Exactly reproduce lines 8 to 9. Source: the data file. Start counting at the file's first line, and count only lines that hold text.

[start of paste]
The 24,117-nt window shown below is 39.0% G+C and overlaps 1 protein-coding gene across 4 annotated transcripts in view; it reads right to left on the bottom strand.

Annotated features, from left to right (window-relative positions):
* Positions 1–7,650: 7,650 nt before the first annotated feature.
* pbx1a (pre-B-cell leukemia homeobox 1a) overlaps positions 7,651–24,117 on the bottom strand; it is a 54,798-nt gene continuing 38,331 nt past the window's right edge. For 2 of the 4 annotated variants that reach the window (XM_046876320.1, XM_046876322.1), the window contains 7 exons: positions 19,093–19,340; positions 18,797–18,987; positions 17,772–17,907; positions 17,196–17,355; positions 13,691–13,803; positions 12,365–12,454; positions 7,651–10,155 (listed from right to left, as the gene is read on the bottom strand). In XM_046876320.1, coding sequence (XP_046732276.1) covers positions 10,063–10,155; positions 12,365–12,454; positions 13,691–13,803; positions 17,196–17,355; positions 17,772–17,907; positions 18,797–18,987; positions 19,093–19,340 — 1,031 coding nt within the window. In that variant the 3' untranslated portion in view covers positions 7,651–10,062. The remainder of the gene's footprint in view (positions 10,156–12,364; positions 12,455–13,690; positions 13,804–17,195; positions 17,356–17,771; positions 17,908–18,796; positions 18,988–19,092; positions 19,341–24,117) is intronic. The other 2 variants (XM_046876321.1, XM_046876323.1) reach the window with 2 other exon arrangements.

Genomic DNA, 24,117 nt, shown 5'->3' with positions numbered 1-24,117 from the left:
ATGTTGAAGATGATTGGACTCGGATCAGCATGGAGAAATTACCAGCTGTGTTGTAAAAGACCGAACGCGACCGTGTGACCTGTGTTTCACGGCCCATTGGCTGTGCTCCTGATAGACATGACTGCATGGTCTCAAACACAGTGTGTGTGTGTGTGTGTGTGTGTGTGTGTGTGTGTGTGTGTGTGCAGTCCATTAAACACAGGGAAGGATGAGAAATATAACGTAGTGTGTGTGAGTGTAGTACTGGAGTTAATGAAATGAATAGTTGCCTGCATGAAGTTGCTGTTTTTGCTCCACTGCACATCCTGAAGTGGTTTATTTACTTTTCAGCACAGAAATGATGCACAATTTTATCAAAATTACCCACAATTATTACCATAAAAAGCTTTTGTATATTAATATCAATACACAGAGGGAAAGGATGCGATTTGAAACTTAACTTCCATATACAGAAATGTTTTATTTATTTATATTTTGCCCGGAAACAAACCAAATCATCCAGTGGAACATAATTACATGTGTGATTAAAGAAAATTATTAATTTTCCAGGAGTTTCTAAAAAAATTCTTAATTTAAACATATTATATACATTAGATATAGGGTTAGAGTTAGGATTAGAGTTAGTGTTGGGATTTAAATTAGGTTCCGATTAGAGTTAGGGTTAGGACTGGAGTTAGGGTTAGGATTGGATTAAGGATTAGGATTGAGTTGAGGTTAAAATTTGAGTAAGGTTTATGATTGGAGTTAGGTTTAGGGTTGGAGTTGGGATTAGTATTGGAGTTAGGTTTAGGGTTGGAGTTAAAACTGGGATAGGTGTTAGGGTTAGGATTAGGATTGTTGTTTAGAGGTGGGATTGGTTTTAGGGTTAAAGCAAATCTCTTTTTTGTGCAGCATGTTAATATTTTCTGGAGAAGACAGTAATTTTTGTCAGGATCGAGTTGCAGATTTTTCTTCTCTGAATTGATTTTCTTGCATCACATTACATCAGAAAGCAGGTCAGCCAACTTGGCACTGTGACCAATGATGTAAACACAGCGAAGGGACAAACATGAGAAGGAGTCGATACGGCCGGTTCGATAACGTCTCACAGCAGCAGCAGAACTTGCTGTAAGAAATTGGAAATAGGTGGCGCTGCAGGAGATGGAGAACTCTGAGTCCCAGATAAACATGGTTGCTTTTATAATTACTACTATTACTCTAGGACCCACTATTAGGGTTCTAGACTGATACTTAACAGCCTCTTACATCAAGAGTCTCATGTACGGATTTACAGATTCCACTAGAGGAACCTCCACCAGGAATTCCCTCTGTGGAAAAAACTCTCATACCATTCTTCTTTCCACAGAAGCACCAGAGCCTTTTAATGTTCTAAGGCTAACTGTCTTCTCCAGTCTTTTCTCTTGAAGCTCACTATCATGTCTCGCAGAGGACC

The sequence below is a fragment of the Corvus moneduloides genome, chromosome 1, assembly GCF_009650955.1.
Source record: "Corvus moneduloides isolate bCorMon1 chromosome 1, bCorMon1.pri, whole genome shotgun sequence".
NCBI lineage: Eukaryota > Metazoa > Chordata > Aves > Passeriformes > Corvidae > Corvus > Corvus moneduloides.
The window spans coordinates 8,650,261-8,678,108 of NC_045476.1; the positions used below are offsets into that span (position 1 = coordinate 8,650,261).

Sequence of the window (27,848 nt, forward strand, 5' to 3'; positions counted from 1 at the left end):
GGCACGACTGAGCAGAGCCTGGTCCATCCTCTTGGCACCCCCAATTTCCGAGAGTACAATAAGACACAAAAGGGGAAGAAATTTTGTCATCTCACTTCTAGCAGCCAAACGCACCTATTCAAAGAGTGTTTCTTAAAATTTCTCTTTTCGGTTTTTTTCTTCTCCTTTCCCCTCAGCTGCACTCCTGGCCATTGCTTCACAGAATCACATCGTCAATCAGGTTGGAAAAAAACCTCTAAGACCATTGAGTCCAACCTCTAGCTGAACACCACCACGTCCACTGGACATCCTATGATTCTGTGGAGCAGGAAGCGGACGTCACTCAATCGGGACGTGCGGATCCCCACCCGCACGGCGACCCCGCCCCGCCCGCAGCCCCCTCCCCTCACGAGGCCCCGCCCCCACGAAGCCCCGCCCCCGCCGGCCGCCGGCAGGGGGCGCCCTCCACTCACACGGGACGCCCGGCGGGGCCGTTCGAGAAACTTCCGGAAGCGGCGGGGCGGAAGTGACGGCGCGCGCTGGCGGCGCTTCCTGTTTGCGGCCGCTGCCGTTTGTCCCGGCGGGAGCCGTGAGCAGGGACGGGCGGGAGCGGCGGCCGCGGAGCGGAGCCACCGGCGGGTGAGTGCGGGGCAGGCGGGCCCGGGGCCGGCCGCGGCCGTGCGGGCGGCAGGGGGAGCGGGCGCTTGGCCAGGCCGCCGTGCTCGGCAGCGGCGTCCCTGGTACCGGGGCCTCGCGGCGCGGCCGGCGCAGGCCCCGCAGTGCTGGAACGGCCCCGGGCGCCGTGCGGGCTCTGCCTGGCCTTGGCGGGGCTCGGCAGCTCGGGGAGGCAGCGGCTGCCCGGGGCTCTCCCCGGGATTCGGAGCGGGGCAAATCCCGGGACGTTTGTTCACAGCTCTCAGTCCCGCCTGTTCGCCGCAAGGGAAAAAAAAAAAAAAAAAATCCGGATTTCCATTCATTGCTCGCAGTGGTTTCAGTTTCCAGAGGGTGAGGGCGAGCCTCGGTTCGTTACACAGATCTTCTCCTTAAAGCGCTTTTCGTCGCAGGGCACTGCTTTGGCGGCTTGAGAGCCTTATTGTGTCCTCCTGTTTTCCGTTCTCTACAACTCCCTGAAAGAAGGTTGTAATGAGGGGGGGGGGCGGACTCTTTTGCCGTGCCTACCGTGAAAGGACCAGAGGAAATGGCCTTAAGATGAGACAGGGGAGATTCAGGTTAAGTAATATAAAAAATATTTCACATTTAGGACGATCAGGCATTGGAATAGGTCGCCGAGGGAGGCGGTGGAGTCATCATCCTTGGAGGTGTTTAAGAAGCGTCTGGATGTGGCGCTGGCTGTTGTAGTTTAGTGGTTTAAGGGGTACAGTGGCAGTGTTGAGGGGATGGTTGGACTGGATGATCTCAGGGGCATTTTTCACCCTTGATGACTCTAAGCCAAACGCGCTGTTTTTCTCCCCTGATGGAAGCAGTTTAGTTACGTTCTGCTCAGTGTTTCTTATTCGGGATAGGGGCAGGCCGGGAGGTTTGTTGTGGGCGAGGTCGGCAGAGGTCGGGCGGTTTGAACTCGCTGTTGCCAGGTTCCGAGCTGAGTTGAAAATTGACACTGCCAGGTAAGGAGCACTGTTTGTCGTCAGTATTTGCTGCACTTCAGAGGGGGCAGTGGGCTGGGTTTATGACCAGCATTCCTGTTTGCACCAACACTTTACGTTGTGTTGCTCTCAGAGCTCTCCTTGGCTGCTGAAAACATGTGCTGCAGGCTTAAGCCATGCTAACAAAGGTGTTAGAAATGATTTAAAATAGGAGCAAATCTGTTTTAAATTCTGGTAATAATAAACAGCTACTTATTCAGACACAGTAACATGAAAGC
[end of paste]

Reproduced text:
Source record: "Corvus moneduloides isolate bCorMon1 chromosome 1, bCorMon1.pri, whole genome shotgun sequence".
NCBI lineage: Eukaryota > Metazoa > Chordata > Aves > Passeriformes > Corvidae > Corvus > Corvus moneduloides.